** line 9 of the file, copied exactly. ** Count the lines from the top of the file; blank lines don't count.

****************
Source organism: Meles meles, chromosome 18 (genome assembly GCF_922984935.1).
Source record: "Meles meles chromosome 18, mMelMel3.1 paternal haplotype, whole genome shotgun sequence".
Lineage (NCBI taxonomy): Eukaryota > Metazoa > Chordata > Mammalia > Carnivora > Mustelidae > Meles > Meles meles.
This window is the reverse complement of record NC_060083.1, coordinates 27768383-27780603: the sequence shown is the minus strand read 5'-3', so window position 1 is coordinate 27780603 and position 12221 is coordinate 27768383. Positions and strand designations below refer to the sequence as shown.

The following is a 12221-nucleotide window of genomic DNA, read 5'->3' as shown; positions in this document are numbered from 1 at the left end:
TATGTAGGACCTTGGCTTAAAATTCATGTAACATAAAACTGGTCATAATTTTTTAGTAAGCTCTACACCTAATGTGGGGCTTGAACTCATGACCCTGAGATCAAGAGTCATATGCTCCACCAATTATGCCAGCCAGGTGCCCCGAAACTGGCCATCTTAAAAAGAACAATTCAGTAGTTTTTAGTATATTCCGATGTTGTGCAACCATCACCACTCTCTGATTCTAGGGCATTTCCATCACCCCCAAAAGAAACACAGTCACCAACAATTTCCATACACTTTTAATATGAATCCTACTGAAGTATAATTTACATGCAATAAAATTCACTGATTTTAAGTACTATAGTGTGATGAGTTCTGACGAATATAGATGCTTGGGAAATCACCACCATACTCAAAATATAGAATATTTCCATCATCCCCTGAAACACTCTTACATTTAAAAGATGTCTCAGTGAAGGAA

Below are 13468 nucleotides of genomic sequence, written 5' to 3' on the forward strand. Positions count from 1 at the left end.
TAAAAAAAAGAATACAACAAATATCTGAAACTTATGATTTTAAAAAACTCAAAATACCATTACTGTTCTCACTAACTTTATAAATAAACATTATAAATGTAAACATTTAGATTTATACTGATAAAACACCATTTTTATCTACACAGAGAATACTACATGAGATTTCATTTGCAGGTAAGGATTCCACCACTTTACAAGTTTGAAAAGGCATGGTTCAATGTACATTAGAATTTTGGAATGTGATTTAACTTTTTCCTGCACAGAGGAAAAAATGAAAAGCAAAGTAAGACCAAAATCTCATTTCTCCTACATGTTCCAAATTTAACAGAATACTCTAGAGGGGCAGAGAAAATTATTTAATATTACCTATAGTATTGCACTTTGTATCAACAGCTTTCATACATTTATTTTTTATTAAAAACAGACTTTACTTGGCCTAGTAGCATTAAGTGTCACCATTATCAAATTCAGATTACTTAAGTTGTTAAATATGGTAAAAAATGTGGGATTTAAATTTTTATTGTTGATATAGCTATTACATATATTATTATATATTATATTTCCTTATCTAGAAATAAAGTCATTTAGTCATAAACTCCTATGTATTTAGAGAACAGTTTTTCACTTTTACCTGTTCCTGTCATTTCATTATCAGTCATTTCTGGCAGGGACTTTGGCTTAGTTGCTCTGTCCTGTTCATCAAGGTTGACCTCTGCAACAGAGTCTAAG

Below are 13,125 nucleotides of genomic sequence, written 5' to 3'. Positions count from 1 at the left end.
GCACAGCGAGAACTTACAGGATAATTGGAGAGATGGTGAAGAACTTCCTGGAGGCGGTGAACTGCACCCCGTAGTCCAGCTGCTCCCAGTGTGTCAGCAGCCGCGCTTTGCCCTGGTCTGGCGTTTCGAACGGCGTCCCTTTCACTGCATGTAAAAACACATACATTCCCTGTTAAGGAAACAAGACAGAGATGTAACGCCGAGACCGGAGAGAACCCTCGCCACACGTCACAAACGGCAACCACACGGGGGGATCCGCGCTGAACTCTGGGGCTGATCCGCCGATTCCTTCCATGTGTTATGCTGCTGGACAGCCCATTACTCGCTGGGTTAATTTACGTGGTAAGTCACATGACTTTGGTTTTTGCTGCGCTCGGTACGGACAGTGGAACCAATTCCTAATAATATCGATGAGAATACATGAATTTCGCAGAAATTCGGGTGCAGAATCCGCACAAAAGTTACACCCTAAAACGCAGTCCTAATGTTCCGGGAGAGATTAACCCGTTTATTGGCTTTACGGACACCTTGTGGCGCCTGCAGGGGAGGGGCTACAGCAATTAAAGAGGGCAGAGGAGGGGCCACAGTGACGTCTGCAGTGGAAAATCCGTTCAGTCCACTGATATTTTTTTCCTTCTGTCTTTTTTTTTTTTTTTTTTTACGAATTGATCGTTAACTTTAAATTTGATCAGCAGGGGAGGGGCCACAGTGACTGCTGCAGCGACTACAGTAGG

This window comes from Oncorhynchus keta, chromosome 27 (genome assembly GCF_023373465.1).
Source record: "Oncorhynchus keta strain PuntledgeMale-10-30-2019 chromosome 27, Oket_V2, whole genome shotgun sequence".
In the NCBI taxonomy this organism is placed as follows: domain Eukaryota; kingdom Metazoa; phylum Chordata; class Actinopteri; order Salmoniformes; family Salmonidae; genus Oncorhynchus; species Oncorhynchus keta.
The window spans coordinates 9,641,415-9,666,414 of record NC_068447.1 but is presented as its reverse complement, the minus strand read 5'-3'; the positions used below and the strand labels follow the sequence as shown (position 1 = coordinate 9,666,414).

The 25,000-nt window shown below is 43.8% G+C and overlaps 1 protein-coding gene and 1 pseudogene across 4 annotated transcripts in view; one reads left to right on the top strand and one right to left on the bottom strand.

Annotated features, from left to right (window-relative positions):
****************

Below are 13,125 nucleotides of genomic sequence, written 5' to 3'. Positions count from 1 at the left end.